Granny Square Blanket - Free crochet pattern

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Date: August 1981

I've been looking through old photo albums this week - and found this August 1981 photo (on the left) of my favorite granny square blanket. I made it for my new double bed - which the blanket covers in the photo.

In 1990-1991, I wanted to make a king-size version of this blanket using a different set of colors for our bed, but I didn't have the pattern anymore (Mom may have it in her collection of pattern books). I ended up re-creating the pattern by studying the old blanket. I'm not a pro at writing out crochet patterns so I don't know all the do's and don'ts, but here is the pattern described as I know how to describe it.

Granny Square Blanket

The blue square pictured above is one of the squares I made for the king-size blanket. It has 3 coordinated colors (light blue, cream, medium blue). The border color is navy blue.

Colors

Each square has 3 coordinated colors of your choosing. You can have as many combinations of colors as you desire.

By choosing 3 colors for each square, you can have 6 color combinations for each set of 3 colors, as follows:

123
132
213
231
312
321

You don't have to mix the colors around like that, however. Do whatever your heart desires.

In addition, there is a single "border"color different from all the other colors used as the last row of each square - this row visually ties all the squares together. You can choose to make the outer row a 4th coordinated color for each square, if desired.

Size

The size of each square is determined by the size of the crochet hook, how tightly or loosely you hold the yarn, and type of yarn you're using (heavy, thick yarn or light-weight yarn, etc.). In other words, as long as you use the same crochet hook, hold the yarn in the same way as you make each square, and use the same type of yarn for each color, the squares should be about the same size.

Make one square, measure it, then determine how many squares you need to make to get the blanket the size you want it.

Planning the Types and Number of Squares

The really fun (and sometimes frustrating) part should be done before you do anything else: Planning the layout of the blanket.

You'll need to know how many squares in width and length you need. Multiply those numbers and you'll get the total number of squares needed. Make a chart on paper with that many squares. Create a legend (aka key) of each color combination you plan to use (example: BRG = blue/red/green, BGR = blue/green/red, RGB = red/green/blue, etc.)

Now, decide whether you want rows of similar colors. Or whether you want a traditional mixed-color pattern in which no 2 squares of the same color are next to each other, either adjacent or diagonally. Or whatever pattern you want to make.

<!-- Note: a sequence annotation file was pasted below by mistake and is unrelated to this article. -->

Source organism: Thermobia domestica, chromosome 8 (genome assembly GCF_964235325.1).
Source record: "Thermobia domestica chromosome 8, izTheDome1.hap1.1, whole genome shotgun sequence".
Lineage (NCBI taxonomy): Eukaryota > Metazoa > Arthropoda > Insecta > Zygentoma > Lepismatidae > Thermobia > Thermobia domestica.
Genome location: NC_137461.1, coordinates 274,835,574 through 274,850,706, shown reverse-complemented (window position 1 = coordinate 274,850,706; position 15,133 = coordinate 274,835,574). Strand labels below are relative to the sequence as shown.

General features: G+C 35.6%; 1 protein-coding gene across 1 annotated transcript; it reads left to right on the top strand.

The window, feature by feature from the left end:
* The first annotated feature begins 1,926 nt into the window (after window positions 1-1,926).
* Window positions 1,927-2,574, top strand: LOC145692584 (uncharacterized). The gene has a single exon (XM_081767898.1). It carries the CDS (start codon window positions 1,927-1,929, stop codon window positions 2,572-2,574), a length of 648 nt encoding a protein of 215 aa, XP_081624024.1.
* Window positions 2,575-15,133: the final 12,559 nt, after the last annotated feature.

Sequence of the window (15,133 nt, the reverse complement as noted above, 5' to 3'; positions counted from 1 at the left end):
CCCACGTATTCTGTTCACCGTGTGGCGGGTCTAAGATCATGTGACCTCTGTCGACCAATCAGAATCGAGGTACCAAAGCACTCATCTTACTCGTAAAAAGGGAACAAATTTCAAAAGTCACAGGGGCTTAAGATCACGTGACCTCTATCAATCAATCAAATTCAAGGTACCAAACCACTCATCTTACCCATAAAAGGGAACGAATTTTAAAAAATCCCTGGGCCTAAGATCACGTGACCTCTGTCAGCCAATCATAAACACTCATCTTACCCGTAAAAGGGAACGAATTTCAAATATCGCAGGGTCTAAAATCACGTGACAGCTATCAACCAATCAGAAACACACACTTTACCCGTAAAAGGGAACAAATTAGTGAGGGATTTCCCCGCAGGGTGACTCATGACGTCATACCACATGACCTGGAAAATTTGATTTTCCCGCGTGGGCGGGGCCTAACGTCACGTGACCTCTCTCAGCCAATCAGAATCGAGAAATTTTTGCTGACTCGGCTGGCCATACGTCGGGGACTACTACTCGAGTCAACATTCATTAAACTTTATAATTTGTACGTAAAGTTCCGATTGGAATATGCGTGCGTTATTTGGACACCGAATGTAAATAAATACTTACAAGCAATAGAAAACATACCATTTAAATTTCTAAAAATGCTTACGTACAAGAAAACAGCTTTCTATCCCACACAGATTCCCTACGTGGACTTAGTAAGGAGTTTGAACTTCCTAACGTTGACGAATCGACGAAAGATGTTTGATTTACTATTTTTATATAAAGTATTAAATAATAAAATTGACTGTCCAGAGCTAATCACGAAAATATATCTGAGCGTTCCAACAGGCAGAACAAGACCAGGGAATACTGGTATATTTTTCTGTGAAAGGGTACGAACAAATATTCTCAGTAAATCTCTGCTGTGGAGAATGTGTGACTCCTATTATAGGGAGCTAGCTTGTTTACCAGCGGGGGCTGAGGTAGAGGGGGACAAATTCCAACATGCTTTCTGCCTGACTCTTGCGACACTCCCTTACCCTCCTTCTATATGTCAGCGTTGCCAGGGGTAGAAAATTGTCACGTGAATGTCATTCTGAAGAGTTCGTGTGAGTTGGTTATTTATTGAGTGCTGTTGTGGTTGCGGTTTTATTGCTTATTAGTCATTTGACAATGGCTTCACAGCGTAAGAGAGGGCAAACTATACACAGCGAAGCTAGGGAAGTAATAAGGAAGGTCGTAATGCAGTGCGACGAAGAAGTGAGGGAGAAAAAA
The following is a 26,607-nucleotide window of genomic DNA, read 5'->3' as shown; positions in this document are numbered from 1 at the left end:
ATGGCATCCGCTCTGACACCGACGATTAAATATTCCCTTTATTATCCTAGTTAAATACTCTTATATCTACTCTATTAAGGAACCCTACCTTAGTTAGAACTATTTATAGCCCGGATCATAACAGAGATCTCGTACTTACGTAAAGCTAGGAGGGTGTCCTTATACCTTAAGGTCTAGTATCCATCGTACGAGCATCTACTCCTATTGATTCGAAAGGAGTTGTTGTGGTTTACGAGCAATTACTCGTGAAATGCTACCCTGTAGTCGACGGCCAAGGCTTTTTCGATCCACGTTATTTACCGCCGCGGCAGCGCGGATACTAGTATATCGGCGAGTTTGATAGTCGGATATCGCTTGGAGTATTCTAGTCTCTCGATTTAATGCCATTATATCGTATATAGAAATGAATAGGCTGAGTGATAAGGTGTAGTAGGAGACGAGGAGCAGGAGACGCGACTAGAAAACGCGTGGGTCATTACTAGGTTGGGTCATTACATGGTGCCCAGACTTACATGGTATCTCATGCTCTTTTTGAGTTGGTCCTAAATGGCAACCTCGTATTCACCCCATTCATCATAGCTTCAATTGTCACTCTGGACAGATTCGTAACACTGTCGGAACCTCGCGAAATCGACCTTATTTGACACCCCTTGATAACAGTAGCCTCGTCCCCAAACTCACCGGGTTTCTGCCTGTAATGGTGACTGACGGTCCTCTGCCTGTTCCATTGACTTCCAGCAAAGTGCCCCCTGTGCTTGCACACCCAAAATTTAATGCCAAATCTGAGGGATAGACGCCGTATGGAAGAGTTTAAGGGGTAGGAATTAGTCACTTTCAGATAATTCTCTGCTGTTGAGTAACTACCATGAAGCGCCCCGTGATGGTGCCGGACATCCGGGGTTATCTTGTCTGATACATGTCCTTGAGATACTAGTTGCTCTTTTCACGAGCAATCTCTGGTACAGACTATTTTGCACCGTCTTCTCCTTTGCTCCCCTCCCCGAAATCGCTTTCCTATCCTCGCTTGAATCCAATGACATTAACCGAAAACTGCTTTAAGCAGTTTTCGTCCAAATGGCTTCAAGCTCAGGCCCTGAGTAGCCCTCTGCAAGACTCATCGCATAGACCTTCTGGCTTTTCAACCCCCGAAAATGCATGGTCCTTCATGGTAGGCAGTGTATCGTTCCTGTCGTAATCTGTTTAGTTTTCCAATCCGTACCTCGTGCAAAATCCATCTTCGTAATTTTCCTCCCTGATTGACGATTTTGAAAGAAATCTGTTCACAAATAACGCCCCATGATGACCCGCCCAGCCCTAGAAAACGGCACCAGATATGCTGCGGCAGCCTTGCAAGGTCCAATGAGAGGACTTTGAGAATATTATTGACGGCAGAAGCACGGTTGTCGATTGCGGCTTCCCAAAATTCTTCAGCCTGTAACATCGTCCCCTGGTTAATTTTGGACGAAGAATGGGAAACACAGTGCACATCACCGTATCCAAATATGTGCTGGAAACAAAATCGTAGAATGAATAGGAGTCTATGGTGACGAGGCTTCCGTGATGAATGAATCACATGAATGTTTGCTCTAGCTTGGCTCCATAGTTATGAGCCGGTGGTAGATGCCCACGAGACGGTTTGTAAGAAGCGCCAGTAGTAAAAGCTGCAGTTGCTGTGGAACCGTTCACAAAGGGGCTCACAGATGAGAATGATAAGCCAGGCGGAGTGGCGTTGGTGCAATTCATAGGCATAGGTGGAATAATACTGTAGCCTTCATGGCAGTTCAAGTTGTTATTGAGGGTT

Lay it all out in the chart. Where will each color combination be in the blanket? How many do you need of each color combination?

Type of Yarn

I bought all the yarn 10 years ago, so I'm not up-to-date on the types of yarn available now. I used 3-ounce (85-gram) skeins of 4-ply knitting worsted type yarn, 100% super spun acrylic fiber. Not light-weight, not heavy-weight.

Use whatever type of yarn you want to, but each color should be the same type of yarn.

Hook Size

I used a G crochet hook. It's perfect for the type of yarn I used. If your yarn is heavy, you'll want a larger hook. If your yarn is thin, you'll want a smaller hook.

The Pattern

Color 1

Row 1 - 8 ch; join (16 sc in chain ring)

Cluster: Yarn over, insert hook in sc, pull through 2 loops, yarn over, insert hook in same sc, pull through 2 loops, yarn over, pull through 3 loops

Row 2 - 3 ch; cluster in same sc; 3 ch; skip 1 sc; * cluster in sc; 3 ch; skip 1 sc; *; repeat between * 6 times; 3 ch; join in top of first cluster (8 clusters)

Row 3 - 3 ch; 4 dc in chain loop; 3 ch; * 5 dc in next chain loop; 3 ch; repeat from *; join in top of 3-ch stitch; tie off

Color 2

Row 4 - join in chain loop; 2 ch; 3 dc in same chain loop; 3 ch; 4 dc in same chain loop; 3 ch; in next chain loop, 3 dc; 3 ch; * in next chain loop, 4 dc, 3 ch, 4 dc; 3 ch; in next chain loop, 3 dc; repeat from *; 3 ch; join in top of 2-ch stitch (results in 4 corners and 4 sides)

Row 5 - 2 ch; 3 dc in same chain loop; 3 ch; 4 dc in same chain loop; 3 ch; in next chain loop, 3dc; 1 dc in top of next 3 stitches; 3 dc in chain loop; 3 ch; * in corner chain loop, 4 dc, 3 ch, 4 dc; 3 ch; in next chain loop, 3 dc; 1 dc in top of next 3 stitches; 3 dc in chain loop; 3 ch; repeat from *; join in top of 2-ch stitch; tie off

Color 3

Row 6 - 2 ch; 3 dc in same chain loop; 3 ch; 4 dc in same chain loop; 3 ch; in next chain loop, 3dc; 1 dc in top of next 9 stitches; 3 dc in chain loop; 3 ch; * in corner chain loop, 4 dc, 3 ch, 4 dc; 3 ch; in next chain loop, 3 dc; 1 dc in top of next 9 stitches; 3 dc in chain loop; 3 ch; repeat from *; join in top of 2-ch stitch; tie off

Color 4 - Border Row

Row 7 - 2 ch; 3 dc in same chain loop; 3 ch; 4 dc in same chain loop; 3 ch; in next chain loop, 3dc; 1 dc in top of next 15 stitches; 3 dc in chain loop; 3 ch; * in corner chain loop, 4 dc, 3 ch, 4 dc; 3 ch; in next chain loop, 3 dc; 1 dc in top of next 15 stitches; 3 dc in chain loop; 3 ch; repeat from *; join in top of 2-ch stitch; tie off

Hide all ends after you finish each square (you don't really want to hide the ends after all squares are done!).

Putting the Blanket Together

Using the chart you created before you made all the squares, connect squares into the longest rows first, then connect the rows together. There are a variety of ways to connect squares together. You can use a yarn needle and whip-stitch the squares together. Or, you can crochet them together using a slip stitch (this is what I did). Some more time-consuming and fun methods of crocheting the squares together can create a braided pattern (I don't have directions for these).